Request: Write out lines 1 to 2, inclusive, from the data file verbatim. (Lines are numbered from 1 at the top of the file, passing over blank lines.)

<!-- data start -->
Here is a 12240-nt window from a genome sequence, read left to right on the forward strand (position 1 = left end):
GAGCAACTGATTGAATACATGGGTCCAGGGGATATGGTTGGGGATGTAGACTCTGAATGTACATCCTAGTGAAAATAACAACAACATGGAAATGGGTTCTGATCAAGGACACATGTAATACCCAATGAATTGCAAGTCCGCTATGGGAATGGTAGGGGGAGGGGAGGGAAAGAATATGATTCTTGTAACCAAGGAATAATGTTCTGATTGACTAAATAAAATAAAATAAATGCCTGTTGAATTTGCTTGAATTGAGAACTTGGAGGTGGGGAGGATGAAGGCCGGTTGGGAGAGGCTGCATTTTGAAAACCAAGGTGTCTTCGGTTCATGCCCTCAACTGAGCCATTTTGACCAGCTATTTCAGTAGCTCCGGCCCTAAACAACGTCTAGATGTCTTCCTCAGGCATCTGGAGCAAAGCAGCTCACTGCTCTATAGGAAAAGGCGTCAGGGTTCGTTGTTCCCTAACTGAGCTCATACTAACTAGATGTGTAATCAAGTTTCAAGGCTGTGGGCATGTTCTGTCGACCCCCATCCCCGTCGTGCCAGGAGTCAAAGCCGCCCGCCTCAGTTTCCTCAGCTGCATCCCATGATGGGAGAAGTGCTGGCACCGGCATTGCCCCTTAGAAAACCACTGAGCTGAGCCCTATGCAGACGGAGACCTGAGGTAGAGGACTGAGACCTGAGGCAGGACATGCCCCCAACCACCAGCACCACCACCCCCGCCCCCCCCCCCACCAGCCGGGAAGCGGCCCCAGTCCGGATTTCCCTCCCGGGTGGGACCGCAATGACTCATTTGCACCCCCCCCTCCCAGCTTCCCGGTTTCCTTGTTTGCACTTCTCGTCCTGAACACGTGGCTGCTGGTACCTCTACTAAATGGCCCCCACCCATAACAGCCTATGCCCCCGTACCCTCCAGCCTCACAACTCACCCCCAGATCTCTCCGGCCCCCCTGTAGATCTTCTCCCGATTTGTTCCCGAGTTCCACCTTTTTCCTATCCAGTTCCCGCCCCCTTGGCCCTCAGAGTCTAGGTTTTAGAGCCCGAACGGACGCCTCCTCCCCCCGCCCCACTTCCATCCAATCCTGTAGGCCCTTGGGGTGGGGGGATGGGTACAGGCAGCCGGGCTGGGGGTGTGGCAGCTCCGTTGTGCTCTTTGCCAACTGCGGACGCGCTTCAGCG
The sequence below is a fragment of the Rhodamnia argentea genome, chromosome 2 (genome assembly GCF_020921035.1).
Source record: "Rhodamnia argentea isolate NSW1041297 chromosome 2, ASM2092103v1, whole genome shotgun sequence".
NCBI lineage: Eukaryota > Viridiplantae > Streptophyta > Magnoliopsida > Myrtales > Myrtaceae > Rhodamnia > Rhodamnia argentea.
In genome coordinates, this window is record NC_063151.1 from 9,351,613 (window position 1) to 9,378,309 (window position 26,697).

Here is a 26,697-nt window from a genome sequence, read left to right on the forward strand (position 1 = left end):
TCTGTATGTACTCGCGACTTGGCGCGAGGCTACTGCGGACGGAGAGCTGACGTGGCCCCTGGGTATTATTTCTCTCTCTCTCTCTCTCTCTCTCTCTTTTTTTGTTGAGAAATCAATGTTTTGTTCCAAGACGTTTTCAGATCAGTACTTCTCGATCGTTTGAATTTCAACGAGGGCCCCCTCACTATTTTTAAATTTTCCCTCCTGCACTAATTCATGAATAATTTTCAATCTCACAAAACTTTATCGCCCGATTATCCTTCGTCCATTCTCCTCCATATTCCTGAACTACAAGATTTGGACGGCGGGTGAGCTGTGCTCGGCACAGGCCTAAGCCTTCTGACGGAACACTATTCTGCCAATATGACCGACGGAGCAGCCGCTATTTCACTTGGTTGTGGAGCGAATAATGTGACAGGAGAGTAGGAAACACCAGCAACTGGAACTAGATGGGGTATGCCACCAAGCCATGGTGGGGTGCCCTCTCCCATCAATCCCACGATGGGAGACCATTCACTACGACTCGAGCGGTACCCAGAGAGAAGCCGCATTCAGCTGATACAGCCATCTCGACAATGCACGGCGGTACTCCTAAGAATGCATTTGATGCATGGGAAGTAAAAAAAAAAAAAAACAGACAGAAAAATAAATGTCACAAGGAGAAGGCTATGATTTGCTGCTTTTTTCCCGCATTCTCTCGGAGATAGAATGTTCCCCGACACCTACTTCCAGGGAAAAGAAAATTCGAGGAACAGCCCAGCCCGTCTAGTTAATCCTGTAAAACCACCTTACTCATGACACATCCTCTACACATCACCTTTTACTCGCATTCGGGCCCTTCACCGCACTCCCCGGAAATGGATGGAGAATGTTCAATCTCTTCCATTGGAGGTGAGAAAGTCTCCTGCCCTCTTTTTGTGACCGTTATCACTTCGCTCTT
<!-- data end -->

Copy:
Here is a 12240-nt window from a genome sequence, read left to right on the forward strand (position 1 = left end):
GAGCAACTGATTGAATACATGGGTCCAGGGGATATGGTTGGGGATGTAGACTCTGAATGTACATCCTAGTGAAAATAACAACAACATGGAAATGGGTTCTGATCAAGGACACATGTAATACCCAATGAATTGCAAGTCCGCTATGGGAATGGTAGGGGGAGGGGAGGGAAAGAATATGATTCTTGTAACCAAGGAATAATGTTCTGATTGACTAAATAAAATAAAATAAATGCCTGTTGAATTTGCTTGAATTGAGAACTTGGAGGTGGGGAGGATGAAGGCCGGTTGGGAGAGGCTGCATTTTGAAAACCAAGGTGTCTTCGGTTCATGCCCTCAACTGAGCCATTTTGACCAGCTATTTCAGTAGCTCCGGCCCTAAACAACGTCTAGATGTCTTCCTCAGGCATCTGGAGCAAAGCAGCTCACTGCTCTATAGGAAAAGGCGTCAGGGTTCGTTGTTCCCTAACTGAGCTCATACTAACTAGATGTGTAATCAAGTTTCAAGGCTGTGGGCATGTTCTGTCGACCCCCATCCCCGTCGTGCCAGGAGTCAAAGCCGCCCGCCTCAGTTTCCTCAGCTGCATCCCATGATGGGAGAAGTGCTGGCACCGGCATTGCCCCTTAGAAAACCACTGAGCTGAGCCCTATGCAGACGGAGACCTGAGGTAGAGGACTGAGACCTGAGGCAGGACATGCCCCCAACCACCAGCACCACCACCCCCGCCCCCCCCCCCACCAGCCGGGAAGCGGCCCCAGTCCGGATTTCCCTCCCGGGTGGGACCGCAATGACTCATTTGCACCCCCCCCTCCCAGCTTCCCGGTTTCCTTGTTTGCACTTCTCGTCCTGAACACGTGGCTGCTGGTACCTCTACTAAATGGCCCCCACCCATAACAGCCTATGCCCCCGTACCCTCCAGCCTCACAACTCACCCCCAGATCTCTCCGGCCCCCCTGTAGATCTTCTCCCGATTTGTTCCCGAGTTCCACCTTTTTCCTATCCAGTTCCCGCCCCCTTGGCCCTCAGAGTCTAGGTTTTAGAGCCCGAACGGACGCCTCCTCCCCCCGCCCCACTTCCATCCAATCCTGTAGGCCCTTGGGGTGGGGGGATGGGTACAGGCAGCCGGGCTGGGGGTGTGGCAGCTCCGTTGTGCTCTTTGCCAACTGCGGACGCGCTTCAGCG